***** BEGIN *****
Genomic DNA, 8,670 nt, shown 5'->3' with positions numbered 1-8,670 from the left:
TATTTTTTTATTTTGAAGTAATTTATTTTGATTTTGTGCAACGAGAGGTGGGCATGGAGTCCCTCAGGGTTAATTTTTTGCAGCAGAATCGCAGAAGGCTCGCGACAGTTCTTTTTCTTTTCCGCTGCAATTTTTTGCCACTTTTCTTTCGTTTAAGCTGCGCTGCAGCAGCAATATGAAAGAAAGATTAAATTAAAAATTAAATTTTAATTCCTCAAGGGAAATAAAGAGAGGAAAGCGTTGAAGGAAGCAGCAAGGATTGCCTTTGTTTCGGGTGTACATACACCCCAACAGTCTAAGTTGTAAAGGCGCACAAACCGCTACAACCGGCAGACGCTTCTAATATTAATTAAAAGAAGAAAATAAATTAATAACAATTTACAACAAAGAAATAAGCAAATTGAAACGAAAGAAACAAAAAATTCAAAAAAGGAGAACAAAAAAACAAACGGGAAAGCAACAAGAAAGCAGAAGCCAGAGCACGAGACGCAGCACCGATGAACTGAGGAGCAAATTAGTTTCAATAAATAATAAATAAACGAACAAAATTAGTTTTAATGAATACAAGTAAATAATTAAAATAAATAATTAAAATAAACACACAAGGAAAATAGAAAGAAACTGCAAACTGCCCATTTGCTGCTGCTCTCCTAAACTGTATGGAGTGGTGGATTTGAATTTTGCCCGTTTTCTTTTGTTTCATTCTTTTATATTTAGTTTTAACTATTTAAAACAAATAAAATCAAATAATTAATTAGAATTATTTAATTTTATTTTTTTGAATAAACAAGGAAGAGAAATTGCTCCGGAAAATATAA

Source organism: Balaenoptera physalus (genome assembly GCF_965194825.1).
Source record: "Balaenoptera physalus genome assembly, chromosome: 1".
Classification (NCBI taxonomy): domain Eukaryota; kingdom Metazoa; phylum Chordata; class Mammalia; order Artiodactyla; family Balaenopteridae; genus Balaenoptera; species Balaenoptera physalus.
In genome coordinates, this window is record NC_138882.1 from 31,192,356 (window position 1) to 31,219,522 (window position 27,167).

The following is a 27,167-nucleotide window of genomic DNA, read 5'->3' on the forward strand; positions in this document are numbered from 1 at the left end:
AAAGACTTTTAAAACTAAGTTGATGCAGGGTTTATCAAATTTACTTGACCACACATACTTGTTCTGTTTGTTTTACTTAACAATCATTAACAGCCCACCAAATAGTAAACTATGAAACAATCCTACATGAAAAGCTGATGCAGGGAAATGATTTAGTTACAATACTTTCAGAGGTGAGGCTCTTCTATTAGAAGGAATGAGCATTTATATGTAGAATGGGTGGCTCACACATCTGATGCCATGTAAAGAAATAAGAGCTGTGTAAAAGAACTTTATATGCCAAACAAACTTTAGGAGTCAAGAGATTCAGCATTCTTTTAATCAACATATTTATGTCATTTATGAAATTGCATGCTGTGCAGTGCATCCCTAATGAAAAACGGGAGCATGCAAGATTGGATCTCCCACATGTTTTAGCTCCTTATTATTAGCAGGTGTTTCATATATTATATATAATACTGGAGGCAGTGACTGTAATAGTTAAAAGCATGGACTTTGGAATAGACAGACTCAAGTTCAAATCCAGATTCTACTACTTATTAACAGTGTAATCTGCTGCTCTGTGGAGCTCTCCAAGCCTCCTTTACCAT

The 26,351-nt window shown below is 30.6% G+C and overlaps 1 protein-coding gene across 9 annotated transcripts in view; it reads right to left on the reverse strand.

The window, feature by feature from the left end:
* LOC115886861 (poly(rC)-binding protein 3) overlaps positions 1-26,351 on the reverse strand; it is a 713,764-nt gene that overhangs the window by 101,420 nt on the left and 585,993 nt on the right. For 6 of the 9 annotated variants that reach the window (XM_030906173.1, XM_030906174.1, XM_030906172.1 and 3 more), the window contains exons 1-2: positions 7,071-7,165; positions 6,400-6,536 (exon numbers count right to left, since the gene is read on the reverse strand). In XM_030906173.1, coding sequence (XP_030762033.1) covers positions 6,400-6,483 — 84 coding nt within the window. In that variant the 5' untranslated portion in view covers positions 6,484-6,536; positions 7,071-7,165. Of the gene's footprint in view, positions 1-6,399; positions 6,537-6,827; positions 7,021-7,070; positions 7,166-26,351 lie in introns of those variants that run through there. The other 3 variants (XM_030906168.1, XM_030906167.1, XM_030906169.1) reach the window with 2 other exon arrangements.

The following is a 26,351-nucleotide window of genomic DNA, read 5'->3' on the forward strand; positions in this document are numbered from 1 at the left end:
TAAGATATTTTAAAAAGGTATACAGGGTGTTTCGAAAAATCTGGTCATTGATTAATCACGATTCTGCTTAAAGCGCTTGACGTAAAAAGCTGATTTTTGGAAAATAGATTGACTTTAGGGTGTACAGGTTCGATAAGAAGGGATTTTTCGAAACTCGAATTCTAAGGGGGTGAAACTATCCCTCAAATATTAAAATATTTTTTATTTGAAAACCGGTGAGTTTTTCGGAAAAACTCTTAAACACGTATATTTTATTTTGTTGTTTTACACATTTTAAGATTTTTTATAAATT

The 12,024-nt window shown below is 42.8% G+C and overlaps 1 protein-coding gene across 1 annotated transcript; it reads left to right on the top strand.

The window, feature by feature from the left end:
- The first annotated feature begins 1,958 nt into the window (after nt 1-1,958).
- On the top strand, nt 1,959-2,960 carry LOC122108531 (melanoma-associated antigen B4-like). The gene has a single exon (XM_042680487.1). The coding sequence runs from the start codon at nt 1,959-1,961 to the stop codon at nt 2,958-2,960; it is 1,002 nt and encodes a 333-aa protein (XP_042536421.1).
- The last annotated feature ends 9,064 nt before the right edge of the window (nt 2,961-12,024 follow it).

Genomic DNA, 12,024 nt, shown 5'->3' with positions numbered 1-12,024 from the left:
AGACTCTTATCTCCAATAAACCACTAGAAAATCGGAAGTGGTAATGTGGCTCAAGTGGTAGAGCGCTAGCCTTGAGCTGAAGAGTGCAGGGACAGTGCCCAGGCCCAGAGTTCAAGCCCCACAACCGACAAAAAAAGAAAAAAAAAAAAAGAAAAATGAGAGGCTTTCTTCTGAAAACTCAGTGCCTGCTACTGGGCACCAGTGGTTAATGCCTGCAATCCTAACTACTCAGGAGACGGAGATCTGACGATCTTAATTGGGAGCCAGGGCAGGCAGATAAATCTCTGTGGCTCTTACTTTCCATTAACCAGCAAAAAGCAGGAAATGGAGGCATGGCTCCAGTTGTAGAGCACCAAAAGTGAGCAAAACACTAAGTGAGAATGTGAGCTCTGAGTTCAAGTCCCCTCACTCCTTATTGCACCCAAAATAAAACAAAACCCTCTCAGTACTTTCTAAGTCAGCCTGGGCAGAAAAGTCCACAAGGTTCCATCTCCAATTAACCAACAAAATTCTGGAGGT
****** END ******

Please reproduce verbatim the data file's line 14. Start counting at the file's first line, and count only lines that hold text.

The 12,024-nt window shown below is 42.8% G+C and overlaps 1 protein-coding gene across 1 annotated transcript; it reads left to right on the top strand.